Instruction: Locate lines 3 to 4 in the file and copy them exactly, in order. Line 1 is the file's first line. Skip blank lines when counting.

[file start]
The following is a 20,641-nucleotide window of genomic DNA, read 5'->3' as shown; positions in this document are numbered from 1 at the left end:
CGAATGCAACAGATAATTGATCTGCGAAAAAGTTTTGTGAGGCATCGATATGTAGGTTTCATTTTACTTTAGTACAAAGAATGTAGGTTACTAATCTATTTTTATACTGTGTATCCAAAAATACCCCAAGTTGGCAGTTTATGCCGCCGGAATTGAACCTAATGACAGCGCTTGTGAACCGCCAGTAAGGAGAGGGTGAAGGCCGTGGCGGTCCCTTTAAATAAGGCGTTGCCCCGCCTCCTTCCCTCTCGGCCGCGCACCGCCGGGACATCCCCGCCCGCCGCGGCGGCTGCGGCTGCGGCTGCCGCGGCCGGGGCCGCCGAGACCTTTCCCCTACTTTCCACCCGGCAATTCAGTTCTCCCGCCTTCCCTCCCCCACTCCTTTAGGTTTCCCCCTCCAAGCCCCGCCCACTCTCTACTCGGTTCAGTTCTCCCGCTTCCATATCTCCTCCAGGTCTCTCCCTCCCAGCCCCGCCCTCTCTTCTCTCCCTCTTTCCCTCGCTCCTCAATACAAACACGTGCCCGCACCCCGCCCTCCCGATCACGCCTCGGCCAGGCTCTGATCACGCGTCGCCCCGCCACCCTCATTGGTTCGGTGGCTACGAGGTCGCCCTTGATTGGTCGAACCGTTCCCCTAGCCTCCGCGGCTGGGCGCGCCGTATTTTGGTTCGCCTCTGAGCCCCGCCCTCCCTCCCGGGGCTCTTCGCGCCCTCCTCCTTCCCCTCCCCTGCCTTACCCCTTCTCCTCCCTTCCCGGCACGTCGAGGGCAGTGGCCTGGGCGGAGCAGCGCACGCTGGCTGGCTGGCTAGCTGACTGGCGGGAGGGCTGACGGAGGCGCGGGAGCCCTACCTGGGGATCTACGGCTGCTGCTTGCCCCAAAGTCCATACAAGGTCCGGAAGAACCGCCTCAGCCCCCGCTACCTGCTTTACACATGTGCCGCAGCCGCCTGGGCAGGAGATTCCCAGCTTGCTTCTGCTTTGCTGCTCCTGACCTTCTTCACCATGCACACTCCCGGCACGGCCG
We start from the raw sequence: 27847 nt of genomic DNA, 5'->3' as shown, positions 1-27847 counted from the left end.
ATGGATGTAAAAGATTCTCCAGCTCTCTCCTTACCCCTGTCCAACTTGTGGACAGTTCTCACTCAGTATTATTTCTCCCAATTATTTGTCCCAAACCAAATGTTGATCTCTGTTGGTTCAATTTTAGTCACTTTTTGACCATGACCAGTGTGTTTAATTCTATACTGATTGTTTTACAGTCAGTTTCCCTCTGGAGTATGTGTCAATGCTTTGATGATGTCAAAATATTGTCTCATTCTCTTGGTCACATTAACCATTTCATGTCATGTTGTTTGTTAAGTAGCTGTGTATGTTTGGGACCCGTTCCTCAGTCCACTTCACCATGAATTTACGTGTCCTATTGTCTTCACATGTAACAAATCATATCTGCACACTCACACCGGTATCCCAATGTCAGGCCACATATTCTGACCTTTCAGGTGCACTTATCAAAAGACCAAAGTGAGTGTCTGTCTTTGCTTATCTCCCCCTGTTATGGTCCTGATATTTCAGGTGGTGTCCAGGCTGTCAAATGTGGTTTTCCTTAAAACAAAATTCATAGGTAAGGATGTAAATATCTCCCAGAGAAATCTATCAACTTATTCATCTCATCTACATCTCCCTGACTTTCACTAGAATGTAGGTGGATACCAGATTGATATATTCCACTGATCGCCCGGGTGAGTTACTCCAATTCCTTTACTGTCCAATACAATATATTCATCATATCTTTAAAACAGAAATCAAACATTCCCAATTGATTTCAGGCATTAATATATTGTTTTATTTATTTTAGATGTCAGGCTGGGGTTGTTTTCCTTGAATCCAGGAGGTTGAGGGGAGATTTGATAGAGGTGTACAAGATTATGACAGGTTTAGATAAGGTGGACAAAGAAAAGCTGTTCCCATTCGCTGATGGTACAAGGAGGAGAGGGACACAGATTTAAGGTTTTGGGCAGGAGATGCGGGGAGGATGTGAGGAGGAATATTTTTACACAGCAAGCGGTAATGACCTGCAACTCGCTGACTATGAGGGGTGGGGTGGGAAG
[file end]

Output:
We start from the raw sequence: 27847 nt of genomic DNA, 5'->3' as shown, positions 1-27847 counted from the left end.
ATGGATGTAAAAGATTCTCCAGCTCTCTCCTTACCCCTGTCCAACTTGTGGACAGTTCTCACTCAGTATTATTTCTCCCAATTATTTGTCCCAAACCAAATGTTGATCTCTGTTGGTTCAATTTTAGTCACTTTTTGACCATGACCAGTGTGTTTAATTCTATACTGATTGTTTTACAGTCAGTTTCCCTCTGGAGTATGTGTCAATGCTTTGATGATGTCAAAATATTGTCTCATTCTCTTGGTCACATTAACCATTTCATGTCATGTTGTTTGTTAAGTAGCTGTGTATGTTTGGGACCCGTTCCTCAGTCCACTTCACCATGAATTTACGTGTCCTATTGTCTTCACATGTAACAAATCATATCTGCACACTCACACCGGTATCCCAATGTCAGGCCACATATTCTGACCTTTCAGGTGCACTTATCAAAAGACCAAAGTGAGTGTCTGTCTTTGCTTATCTCCCCCTGTTATGGTCCTGATATTTCAGGTGGTGTCCAGGCTGTCAAATGTGGTTTTCCTTAAAACAAAATTCATAGGTAAGGATGTAAATATCTCCCAGAGAAATCTATCAACTTATTCATCTCATCTACATCTCCCTGACTTTCACTAGAATGTAGGTGGATACCAGATTGATATATTCCACTGATCGCCCGGGTGAGTTACTCCAATTCCTTTACTGTCCAATACAATATATTCATCATATCTTTAAAACAGAAATCAAACATTCCCAATTGATTTCAGGCATTAATATATTGTTTTATTTATTTTAGATGTCAGGCTGGGGTTGTTTTCCTTGAATCCAGGAGGTTGAGGGGAGATTTGATAGAGGTGTACAAGATTATGACAGGTTTAGATAAGGTGGACAAAGAAAAGCTGTTCCCATTCGCTGATGGTACAAGGAGGAGAGGGACACAGATTTAAGGTTTTGGGCAGGAGATGCGGGGAGGATGTGAGGAGGAATATTTTTACACAGCAAGCGGTAATGACCTGCAACTCGCTGACTATGAGGGGTGGGGTGGGAAG